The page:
Posing as drug smugglers "Sonny Burnett" and "Rico Cooper", the two offer their services to Yero. They find out Yero is the cartel's security and intel man. After a high tension meeting they pass screening and are introduced to Archangel de Jesus Montoya (Luis Tosar), kingpin of drug trafficking in South Florida. In the course of their investigation, Crockett and Tubbs learn that the cartel is using the Aryan Brotherhood gang to distribute drugs, and is supplying them with state-of-the-art weaponry. Crockett is also drawn to Montoya's financial advisor and lover Isabella (Gong Li), and the two begin a secret romance on the side. Tubbs begins to worry that Crockett may be getting too deeply involved in his undercover role and fears for the safety of the team. Those fears are soon realized as Trudy (Naomie Harris), the unit's intelligence agent, is kidnapped by the Aryan Brotherhood gang, and her life is threatened with a bomb the same way Leonetta's was unless the loads Crockett and Tubbs were delivering are directly handed over to the AB. With the help of Lt. Castillo the unit triangulates Trudy's location to a mobile home in a trailer park and performs a rescue, but she is critically injured in the aftermath when Tubbs fails to clear her in time from the mobile home and the bomb explodes. Soon afterwards, Crockett and Tubbs face off against Montoya's number two man Jose Yero, his men, and the Aryan gang at the port of Miami.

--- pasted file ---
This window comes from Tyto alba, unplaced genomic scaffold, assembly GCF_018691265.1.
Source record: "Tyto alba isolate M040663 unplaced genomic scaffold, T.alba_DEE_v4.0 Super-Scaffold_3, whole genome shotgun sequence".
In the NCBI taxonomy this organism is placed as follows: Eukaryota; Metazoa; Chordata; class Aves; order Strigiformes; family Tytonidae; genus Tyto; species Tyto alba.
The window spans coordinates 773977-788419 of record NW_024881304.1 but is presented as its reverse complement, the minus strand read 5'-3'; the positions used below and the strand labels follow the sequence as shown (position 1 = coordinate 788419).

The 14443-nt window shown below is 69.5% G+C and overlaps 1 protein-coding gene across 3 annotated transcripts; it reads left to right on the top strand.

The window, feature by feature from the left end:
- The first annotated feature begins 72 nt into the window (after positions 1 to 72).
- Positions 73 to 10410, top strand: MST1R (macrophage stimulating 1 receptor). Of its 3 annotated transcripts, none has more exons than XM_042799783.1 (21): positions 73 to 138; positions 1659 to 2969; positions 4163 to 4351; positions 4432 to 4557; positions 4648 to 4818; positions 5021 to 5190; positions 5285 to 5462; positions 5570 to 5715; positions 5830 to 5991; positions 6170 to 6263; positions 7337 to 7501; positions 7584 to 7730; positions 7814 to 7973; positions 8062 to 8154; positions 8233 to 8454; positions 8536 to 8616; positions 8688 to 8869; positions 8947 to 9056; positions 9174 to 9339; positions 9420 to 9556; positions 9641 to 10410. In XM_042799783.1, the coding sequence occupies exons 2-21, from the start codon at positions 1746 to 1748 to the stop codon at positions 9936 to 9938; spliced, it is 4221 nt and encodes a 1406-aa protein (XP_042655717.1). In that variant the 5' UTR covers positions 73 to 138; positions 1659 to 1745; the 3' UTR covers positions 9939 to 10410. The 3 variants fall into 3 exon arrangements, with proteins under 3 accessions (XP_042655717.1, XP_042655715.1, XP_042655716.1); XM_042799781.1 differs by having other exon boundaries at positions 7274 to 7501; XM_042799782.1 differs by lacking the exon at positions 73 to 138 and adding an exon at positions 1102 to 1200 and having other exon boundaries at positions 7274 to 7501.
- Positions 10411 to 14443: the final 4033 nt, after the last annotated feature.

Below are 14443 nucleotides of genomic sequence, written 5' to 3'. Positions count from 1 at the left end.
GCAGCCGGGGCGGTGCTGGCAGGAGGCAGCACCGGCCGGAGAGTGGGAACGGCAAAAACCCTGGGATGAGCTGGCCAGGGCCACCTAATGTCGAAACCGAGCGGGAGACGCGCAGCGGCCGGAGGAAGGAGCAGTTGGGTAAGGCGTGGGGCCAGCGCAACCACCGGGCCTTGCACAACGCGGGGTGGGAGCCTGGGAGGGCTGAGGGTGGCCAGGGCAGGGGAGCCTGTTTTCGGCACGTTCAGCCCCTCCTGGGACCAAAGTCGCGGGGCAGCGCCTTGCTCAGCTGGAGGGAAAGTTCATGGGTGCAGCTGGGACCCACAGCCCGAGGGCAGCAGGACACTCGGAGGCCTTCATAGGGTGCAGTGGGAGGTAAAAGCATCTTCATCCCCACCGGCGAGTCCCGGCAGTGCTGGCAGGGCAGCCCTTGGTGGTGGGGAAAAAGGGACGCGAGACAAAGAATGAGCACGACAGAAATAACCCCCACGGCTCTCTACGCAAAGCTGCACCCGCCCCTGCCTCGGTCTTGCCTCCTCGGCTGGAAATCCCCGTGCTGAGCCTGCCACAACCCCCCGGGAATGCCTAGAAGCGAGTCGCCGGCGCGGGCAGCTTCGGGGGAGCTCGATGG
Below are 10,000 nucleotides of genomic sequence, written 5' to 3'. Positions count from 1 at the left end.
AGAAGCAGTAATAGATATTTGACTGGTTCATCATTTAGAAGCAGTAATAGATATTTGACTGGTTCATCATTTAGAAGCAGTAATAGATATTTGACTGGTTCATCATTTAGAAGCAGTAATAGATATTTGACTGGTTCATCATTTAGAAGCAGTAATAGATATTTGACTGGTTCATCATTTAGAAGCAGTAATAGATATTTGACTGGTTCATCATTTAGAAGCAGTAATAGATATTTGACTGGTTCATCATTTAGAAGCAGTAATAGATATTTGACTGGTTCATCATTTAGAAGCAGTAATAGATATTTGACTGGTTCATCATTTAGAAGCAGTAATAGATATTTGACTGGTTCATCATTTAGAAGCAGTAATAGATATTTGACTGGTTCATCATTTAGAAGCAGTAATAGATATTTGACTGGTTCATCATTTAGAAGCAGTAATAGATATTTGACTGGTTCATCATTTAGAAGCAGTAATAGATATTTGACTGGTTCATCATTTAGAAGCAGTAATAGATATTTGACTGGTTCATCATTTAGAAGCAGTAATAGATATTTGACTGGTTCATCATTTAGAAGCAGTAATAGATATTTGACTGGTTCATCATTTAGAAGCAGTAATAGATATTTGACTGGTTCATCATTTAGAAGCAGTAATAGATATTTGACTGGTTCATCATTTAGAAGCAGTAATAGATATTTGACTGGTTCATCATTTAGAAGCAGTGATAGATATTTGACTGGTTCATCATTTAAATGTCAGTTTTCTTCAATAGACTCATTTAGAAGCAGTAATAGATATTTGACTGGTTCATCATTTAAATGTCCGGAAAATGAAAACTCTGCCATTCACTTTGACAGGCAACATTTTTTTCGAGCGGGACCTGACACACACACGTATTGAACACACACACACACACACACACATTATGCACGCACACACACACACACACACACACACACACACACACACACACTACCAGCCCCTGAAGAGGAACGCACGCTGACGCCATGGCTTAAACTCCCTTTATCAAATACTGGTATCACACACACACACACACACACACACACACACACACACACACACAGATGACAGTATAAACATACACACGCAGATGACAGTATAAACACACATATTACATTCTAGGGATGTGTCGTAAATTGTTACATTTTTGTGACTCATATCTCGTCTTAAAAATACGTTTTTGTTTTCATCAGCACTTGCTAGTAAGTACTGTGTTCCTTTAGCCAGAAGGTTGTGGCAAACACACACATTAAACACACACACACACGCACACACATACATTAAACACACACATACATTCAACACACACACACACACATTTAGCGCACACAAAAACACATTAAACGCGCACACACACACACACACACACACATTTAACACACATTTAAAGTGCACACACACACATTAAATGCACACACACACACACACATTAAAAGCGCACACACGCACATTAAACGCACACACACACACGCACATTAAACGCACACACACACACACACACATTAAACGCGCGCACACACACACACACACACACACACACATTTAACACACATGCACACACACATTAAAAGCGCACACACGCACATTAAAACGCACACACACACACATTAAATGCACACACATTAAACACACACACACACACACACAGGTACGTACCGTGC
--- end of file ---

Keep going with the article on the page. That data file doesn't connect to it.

After the face-off, Crockett begins to call in backup. When Isabella sees his police shield and sees him using the radio, she comes to the realization that he is undercover. Feeling betrayed and in rage, she demands that Crockett tell her who he really is. Shortly after the gunfight, Crockett takes her to a police safehouse and tells her she will have to leave the country and return to her home in Cuba. As Crockett and Isabella stare at each other while Isabella is on a boat slowly drifting off, Crockett takes one last glance, walks away, and drives off. Meanwhile, Tubbs is in the hospital holding Trudy's hand as she grasps his, signifying that she is recovering from her coma. Isabella is shown again on the boat crying, while Crockett is headed into the entrance of the hospital to visit Trudy.


  • Colin Farrell as Detective James "Sonny" Crockett: A Miami-Dade police detective who goes undercover to stop a drug operation.
  • Jamie Foxx as Detective Ricardo "Rico" Tubbs: A Miami-Dade police detective who goes undercover with his partner, Crockett, to fight drug trafficking operations.
  • Gong Li as Isabella: Financial advisor to Montoya who falls in love with Sonny Crockett.
  • Luis Tosar as Arcangel de Jesus Montoya: A South American drug lord.
  • Naomie Harris as Detective Trudy Joplin: An intelligence agent who is captured by a Neo-Nazi gang as a ransom for a drug deal. In a relationship with Ricardo Tubbs.
  • John Ortiz as Jose Yero: Montoya's second-in-command who handles Montoya's business on the North American front, as well as his security and communications.
  • Elizabeth Rodriguez as Detective Gina Calabrese
  • Justin Theroux as Detective Larry Zito
  • Ciarán Hinds as FBI Agent John Fujima